Single households are the norm in Belgium
In almost all Belgian municipalities, people living alone have become the largest group, particularly those over 65. Families with children are becoming a minority, according to analysis of data from Statbel by De Tijd.
Almost 36 per cent of the more than 5 million households in Belgium consist of one person, one-fifth more than 30 years ago. In more than 90 per cent of cities and towns, single people are the most common type of family. According to forecasts by the Planning Bureau, single people will make up more than four in 10 households by 2070.
In particular, the share of married couples with resident children is decreasing. In city centres and the municipalities around Brussels, people living alone tend to be younger.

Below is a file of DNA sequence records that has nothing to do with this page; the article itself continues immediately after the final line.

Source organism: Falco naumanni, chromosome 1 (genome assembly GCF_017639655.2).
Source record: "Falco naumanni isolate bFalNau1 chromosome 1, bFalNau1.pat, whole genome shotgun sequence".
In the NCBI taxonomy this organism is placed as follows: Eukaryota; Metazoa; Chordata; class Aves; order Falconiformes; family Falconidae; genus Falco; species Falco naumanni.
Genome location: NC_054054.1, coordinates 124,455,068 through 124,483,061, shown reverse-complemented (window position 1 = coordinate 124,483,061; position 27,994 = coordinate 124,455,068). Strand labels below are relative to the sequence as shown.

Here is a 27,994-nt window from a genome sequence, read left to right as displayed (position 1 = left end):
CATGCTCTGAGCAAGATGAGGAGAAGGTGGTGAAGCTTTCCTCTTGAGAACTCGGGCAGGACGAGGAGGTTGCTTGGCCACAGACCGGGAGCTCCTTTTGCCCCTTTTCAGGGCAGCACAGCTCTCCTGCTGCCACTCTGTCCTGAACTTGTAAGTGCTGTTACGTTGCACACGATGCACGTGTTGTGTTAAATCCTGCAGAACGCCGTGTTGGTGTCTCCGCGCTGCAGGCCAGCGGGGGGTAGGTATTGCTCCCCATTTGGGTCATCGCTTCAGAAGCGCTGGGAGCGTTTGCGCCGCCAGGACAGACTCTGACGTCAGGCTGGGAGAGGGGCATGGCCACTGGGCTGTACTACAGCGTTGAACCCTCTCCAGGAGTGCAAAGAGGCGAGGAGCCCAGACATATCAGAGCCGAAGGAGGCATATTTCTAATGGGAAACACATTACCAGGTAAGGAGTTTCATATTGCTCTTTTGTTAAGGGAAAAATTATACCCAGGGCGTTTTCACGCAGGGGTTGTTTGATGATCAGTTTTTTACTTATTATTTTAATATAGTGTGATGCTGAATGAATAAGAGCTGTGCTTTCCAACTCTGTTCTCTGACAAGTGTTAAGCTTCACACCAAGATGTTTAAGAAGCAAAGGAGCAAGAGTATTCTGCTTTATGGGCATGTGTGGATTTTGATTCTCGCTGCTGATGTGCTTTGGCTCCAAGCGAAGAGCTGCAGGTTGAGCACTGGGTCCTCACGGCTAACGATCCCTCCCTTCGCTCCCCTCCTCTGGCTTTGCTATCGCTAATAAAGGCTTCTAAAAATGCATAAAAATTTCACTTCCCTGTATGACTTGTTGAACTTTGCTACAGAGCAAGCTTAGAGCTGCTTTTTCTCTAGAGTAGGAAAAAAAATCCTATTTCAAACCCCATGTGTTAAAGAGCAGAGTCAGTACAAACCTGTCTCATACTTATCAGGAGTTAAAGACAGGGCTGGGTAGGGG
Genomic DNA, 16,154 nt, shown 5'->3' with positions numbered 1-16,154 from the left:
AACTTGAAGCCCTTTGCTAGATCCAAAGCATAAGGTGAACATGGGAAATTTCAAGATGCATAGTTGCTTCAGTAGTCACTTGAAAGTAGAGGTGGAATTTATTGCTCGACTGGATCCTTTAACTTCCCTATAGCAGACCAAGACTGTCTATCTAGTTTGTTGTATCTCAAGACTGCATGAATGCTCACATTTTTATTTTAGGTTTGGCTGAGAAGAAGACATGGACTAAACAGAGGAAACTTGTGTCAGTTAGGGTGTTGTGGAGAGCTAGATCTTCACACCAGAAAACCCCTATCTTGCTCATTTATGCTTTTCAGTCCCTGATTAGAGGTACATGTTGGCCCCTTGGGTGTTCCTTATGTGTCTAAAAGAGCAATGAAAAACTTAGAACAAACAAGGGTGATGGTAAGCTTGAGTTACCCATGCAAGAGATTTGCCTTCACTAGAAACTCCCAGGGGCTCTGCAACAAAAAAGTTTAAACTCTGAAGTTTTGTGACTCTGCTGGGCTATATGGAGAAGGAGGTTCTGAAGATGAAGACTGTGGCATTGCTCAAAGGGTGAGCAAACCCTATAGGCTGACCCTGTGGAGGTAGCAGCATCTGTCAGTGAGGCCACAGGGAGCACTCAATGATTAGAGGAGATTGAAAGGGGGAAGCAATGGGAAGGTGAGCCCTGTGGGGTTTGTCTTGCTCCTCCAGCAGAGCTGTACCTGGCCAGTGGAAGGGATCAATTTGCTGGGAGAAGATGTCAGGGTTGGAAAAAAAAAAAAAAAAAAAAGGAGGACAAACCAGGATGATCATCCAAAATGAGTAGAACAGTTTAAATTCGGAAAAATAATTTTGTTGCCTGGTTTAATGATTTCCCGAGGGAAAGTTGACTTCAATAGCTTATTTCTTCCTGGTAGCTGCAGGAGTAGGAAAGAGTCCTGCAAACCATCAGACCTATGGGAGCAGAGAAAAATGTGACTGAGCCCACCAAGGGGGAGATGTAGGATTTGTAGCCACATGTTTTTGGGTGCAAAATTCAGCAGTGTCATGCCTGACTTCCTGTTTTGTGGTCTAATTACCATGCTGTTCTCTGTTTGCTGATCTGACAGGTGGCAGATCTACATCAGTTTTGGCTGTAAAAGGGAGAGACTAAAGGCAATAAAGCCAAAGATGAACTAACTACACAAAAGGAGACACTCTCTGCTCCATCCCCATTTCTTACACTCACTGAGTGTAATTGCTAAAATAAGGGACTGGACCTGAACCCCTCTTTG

However, policies have not adapted to this change in society. Recent research by Flanders’ Department of the Environment points to a surplus of large houses and a lack of affordable alternatives for small households. Moreover, the risk of poverty is over 10 per cent higher among single people and fiscal advantages are geared towards families and couples.
Senator Kurt De Loor (Vooruit) intends to ask minister for Equal Opportunities Bart Somers (Open Vld) about the charter for singles, an initiative with the Association of Flemish Cities and Municipalities to introduce more single-friendly policies. “For many people, living alone is a conscious choice. We should not see being single or consciously living alone as a problem,” he told De Tijd.
#FlandersNewsService | © PHOTO EASY FOTOSTOCK